But how can one get uniformly sized and evenly distributed scallops around the edges of a shape if a computer drawing program is not available?
It’s easy to do on motifs that are not completely outlined with scallops. For an example, I will describe the process for adding scallops to a heart shape.
Supplies needed: a stencil for the motif, tracing paper, a sharp pencil – a mechanical pencil is best – a circles template and an eraser.
Using the stencil a heart shape is drawn on the paper. On the template, a circle of a proportionate size is chosen to draw a scallop at the heart’s lower point. This point should either match the center of the circle or should be placed slightly above the center of the circle.
Using the same circle template, additional scallops are drawn next to it.
Each circle stencil has four marks (→).
Two opposite marks should match the outline of the heart.
In this way the semi-circles makes scallops.
If the outline is curved, the template has to be positioned as shown in the picture above. The center of the circle (the diameter of the circle is marked in red as a visual aid) meets the outline of the motif. If care is not taken when placing scallops on a curve, the scallops could get distorted.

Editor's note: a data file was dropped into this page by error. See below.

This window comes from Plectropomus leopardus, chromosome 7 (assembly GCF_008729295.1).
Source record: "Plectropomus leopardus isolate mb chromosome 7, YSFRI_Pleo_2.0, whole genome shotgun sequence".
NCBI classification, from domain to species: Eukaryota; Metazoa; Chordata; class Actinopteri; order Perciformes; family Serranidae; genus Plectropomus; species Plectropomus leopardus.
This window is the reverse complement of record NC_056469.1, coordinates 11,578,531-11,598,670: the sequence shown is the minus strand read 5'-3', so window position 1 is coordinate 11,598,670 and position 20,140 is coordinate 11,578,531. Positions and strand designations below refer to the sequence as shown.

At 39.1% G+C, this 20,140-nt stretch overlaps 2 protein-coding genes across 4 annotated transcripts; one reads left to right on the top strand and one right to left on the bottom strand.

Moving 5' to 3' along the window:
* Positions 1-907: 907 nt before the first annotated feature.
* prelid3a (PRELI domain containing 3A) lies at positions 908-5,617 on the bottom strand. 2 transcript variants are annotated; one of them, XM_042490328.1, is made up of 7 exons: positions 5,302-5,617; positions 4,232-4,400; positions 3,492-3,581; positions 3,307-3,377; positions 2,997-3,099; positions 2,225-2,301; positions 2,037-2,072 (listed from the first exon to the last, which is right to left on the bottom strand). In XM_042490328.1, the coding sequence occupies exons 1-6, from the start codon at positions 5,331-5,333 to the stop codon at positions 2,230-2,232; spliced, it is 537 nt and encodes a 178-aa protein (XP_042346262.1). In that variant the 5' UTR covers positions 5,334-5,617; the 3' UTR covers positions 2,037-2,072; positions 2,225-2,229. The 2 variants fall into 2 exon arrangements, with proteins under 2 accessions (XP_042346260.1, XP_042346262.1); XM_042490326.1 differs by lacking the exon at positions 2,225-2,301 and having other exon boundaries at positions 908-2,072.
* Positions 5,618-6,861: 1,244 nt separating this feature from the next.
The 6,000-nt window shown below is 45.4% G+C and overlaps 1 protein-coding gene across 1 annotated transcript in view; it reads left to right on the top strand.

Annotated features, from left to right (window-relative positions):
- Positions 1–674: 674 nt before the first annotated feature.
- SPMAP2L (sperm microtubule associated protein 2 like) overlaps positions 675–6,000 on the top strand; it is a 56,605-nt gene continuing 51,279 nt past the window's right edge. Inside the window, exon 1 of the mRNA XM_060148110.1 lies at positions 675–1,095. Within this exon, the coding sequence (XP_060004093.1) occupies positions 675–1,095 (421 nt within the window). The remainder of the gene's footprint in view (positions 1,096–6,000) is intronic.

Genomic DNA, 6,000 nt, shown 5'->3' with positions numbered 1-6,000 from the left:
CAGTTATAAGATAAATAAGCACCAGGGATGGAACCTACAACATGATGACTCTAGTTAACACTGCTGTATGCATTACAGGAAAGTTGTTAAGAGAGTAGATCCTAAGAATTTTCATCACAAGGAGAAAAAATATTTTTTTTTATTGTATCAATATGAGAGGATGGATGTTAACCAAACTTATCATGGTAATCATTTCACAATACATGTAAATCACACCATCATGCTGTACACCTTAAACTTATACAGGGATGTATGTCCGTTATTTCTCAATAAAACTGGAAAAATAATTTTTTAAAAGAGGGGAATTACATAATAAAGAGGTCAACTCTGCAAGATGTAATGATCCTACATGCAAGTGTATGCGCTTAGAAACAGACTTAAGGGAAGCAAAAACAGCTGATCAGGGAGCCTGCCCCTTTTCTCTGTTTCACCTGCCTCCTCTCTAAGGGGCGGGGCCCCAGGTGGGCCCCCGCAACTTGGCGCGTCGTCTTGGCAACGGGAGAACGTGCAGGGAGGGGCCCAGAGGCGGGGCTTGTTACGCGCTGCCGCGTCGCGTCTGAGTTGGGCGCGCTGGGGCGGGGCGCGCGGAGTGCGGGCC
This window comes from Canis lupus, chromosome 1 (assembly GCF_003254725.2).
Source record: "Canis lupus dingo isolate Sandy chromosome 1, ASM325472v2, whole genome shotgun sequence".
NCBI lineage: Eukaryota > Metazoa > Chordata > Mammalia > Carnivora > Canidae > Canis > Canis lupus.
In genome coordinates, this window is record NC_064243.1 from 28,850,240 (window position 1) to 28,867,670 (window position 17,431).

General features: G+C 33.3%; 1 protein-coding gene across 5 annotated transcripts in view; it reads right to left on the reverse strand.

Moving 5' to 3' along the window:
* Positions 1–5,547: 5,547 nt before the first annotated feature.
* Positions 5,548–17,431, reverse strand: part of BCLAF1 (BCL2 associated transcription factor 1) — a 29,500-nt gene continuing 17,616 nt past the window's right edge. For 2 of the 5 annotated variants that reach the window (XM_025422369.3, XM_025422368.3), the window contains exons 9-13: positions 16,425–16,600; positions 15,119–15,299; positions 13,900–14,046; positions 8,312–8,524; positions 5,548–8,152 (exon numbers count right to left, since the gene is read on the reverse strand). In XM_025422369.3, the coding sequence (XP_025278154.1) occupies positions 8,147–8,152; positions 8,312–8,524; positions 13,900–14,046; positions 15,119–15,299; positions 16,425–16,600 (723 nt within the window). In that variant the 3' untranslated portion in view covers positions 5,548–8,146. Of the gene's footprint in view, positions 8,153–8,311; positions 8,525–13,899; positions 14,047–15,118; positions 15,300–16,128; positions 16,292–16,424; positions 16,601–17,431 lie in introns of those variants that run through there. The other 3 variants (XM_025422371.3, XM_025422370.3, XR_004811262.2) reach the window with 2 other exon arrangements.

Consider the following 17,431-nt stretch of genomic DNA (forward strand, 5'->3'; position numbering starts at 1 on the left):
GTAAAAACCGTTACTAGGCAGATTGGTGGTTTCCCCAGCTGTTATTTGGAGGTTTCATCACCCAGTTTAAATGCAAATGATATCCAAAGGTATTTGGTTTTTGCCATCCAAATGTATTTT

Reaching the top of the heart, either the scallop line ends before the center point – leaving a small distance free between the last scallop and the hearts upper point
or the last scallops (on both sides of the concave point) are slanted a little so to be able to fit down into the concave point.
It is more difficult to embellish circles with scallops. It is possible to calculate it using geometry, but this is too complicated for an embroiderer.
So one could utilize either paper, a pair of compasses and a protractor,
or tracing paper, a stencil of the shape and a pencil.
A circle is drawn on the paper
and divided into quarters using the protractor or
by folding. The slightly transparent paper is held against a window or other light source. It is folded – so that lines match – first in half
and then into quarters.
From the template, a circle of a proportionate size is chosen to draw scallops along the outline of the shape. For my circle, I started with a 13 mm diameter circle from the template – three scallops did not exactly fill the quarter.
So, I tried a 14 mm circle; three scallops fit in the quarter exactly.
To facilitate getting the scallops the same height, an additional marking line can be drawn with a pair of compasses.
Such a line eases the work enormously.
Proceeding carefully, in the end the scallops meet exactly.
To ease the work on larger shapes, the circle should be divided once more – into eighths.
Again, drawing an additional outer circle (for scallop height) will further aid you in drawing perfect scallops.
In the end, uniform and evenly distributed scallops outline the circle.